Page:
Both financial and non-financial managers with accountability for performance at either a strategic level or for a business unit have responsibility for risk management, in terms of failing to achieve organisational objectives. Fundamentals of Enterprise Risk management is structured around four parts and 26 self-contained chapters. Each chapter will have ample practical examples and illustrations/mini-case studies from retail, manufacturing and service industries and from the public and not-for-profit sectors to enable the reader to understand and apply the concepts in the book.
Increase your awareness and understanding of enterprise risk management; Enable you to to play a more important role in an organisation's risk management process;
- Help you to producing information and implement controls that contribute to the effective management of risk.
- Undergraduate and postgraduate accounting and management students
- Students from a variety of disciplines aspiring to general management
- Specialist students of risk management who want a broad-based enterprise-level understanding of risk management
Part A: Introducing risk management 1.The emergence of risk The origins of the risk discipline in OH&S, insurance, project management and financial derivatives. Influence of key writers such as Beck and Adams. 2.The corporate governance agenda The influence of Cadbury, corporate failures at Enron and WorldCom, Sarbanes-Oxley, the King Report, audit and risk committees. 3.Corporate governance and risk management in the public and not-for-profit sectors
Part B: A strategic perspective on Enterprise Risk Management 4.Towards Enterprise Risk Management (ERM) The traditional approach to risk management compared with ERM. Various models of risk management, e.g. COSO (US), the IRM (UK), the Australian risk standard, Basel, etc. 5.Risk and strategy: product/markets, supply chain, competitive position, brands, regulation, technology change, reputation, distribution channels. Risk and sustainable competitive advantage. 6.Risk categorisation Types of risk and the advantages of categorisation 7.Techniques for identifying and assessing risks Likelihood/consequences. Risk registers. Risk reviews. 8.The manager's role in risk management Role of the risk manager. Risk management groups. Risk management software. Risk management policy 9.Risk and culture Risk appetite. National, organisational and professional cultures. Embedding risk into the organisation.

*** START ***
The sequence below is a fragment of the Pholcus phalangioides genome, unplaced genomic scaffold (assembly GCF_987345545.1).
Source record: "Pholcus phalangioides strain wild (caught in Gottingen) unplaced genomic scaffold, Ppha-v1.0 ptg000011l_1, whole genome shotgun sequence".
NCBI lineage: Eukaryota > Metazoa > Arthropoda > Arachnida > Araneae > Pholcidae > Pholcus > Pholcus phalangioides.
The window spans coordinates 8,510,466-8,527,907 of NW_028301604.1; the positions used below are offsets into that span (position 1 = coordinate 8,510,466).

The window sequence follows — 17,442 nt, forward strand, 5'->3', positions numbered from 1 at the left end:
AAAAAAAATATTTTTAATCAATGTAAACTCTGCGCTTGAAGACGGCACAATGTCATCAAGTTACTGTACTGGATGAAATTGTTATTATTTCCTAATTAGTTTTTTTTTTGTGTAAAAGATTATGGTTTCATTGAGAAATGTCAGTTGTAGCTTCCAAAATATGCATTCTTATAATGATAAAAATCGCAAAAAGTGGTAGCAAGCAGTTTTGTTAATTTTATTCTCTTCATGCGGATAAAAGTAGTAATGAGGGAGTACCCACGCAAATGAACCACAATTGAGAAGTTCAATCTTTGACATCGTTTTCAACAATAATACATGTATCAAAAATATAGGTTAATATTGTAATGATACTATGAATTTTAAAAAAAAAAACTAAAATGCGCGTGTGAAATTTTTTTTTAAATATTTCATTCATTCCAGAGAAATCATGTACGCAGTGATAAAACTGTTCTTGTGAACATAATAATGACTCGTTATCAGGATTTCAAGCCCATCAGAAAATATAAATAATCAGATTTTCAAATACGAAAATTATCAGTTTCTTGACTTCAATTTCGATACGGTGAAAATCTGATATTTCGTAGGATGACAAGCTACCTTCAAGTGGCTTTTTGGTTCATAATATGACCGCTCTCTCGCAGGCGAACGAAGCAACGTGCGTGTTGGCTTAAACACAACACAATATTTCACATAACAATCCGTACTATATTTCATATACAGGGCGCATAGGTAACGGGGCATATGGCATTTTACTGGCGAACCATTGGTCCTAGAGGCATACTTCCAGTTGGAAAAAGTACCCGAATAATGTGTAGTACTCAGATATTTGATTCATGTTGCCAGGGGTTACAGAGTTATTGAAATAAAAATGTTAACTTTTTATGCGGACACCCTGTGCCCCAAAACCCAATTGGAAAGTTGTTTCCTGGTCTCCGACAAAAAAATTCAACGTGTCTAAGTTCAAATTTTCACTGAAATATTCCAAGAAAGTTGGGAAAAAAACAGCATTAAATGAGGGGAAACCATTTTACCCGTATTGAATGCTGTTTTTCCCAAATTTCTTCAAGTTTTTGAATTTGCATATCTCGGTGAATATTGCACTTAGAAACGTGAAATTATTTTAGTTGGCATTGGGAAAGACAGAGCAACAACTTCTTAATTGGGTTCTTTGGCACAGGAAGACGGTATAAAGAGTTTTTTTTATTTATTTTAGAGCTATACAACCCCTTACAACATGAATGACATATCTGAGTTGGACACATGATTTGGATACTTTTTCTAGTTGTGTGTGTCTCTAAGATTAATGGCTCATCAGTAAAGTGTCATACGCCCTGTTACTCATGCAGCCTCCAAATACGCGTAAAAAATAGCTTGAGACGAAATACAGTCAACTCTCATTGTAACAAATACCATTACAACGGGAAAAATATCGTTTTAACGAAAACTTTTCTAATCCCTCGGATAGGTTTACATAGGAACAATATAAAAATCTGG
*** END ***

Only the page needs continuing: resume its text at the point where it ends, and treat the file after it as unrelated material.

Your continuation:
Part C: Risk applications in the organisation 10.Risk and financial reporting Reporting to shareholders, divisional performance measurement 11.Risk and financial decision making Budgeting, profitability analysis, capital investment 12.Risk and information systems Systems design, development an
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- © Butterworth-Heinemann 2009
- 30th March 2009
- Paperback ISBN:
"I think that this book could be used for students at a number of levels. For example in the 1st year of our undergraduate degree we have struggled to find a text that that gives the students a flavour of the in-depth topics that will follow"